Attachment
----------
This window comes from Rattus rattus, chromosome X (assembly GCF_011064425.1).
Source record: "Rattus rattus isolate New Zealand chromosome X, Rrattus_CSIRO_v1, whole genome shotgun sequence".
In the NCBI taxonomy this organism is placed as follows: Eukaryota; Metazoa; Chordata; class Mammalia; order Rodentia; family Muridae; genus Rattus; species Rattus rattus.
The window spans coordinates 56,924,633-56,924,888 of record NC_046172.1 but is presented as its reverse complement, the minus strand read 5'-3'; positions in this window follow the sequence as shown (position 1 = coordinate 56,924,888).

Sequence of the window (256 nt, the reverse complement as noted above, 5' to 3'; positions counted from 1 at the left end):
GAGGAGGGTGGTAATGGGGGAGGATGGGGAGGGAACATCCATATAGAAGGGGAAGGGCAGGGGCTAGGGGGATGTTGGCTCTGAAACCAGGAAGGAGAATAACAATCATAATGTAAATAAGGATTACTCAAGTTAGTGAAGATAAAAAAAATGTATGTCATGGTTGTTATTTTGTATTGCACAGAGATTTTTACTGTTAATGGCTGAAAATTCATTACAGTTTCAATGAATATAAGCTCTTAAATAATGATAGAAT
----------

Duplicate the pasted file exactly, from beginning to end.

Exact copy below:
This window comes from Rattus rattus, chromosome X (assembly GCF_011064425.1).
Source record: "Rattus rattus isolate New Zealand chromosome X, Rrattus_CSIRO_v1, whole genome shotgun sequence".
In the NCBI taxonomy this organism is placed as follows: Eukaryota; Metazoa; Chordata; class Mammalia; order Rodentia; family Muridae; genus Rattus; species Rattus rattus.
The window spans coordinates 56,924,633-56,924,888 of record NC_046172.1 but is presented as its reverse complement, the minus strand read 5'-3'; positions in this window follow the sequence as shown (position 1 = coordinate 56,924,888).

Sequence of the window (256 nt, the reverse complement as noted above, 5' to 3'; positions counted from 1 at the left end):
GAGGAGGGTGGTAATGGGGGAGGATGGGGAGGGAACATCCATATAGAAGGGGAAGGGCAGGGGCTAGGGGGATGTTGGCTCTGAAACCAGGAAGGAGAATAACAATCATAATGTAAATAAGGATTACTCAAGTTAGTGAAGATAAAAAAAATGTATGTCATGGTTGTTATTTTGTATTGCACAGAGATTTTTACTGTTAATGGCTGAAAATTCATTACAGTTTCAATGAATATAAGCTCTTAAATAATGATAGAAT